Microsoft has added support for another Linux server distribution with its Hyper-V virtualisation software, its latest move to compete better with virtualisation market leader VMware.
Customers can now run the CentOS flavour of Linux as a guest operating system in supported Windows Server 2008 R2 Hyper-V environments, Sandy Gupta, general manager for marketing in Microsoft's Open Solutions Group, was due to announce at the Open Source Business Conference.
Microsoft already supports Hyper-V environments that include Red Hat Enterprise Linux and Suse Linux Enterprise Server. It added CentOS because it's a popular distribution for hosting providers, a market Microsoft hopes to do well in.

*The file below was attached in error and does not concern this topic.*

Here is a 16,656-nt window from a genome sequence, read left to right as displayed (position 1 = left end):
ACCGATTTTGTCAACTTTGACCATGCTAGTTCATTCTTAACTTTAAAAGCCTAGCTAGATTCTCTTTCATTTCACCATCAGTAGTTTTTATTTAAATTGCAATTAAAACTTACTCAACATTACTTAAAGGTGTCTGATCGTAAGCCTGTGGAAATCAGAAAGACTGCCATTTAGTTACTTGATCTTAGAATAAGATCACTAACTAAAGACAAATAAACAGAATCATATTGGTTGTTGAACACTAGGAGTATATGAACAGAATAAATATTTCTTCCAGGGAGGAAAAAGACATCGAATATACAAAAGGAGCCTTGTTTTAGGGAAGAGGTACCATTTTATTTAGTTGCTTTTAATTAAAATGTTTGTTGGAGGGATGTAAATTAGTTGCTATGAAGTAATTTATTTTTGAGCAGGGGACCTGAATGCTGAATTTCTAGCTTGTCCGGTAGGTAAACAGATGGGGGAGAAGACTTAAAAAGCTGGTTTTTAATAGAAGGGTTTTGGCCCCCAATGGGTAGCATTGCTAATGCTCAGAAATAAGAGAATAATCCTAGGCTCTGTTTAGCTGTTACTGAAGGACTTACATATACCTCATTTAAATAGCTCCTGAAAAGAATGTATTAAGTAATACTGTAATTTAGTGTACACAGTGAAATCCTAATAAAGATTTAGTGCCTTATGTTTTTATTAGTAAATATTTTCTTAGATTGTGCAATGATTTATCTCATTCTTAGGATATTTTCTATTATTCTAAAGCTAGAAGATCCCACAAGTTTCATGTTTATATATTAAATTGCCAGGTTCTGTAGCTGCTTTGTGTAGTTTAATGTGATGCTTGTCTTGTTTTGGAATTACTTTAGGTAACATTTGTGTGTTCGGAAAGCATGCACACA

The support is effective immediately, Gupta wrote in a blog post.
"This development enables our hosting partners to consolidate their mixed Windows + Linux infrastructure on Windows Server Hyper-V; reducing cost and complexity, while betting on an enterprise class virtualisation platform," Gupta wrote.
Once contemptuous of open source, Microsoft has become more pragmatic about Linux in recent years. The company has realized it must interoperate with Linux and other OSes if it wants to do well in data centres, which are typically mixed environments.
"We've found that the Microsoft-only IT shop, even in the smallest organisations, is becoming a thing of the past," said Dan Olds, principal analyst at Gabriel Consulting Group. "It's important for Microsoft to recognise this fact of life and extend support to various Linux operating systems if they want Hyper-V to come out on top in the virtualisation wars."
At the same time, Microsoft continues to assert that Linux and other open source software products violate various patents that it holds.
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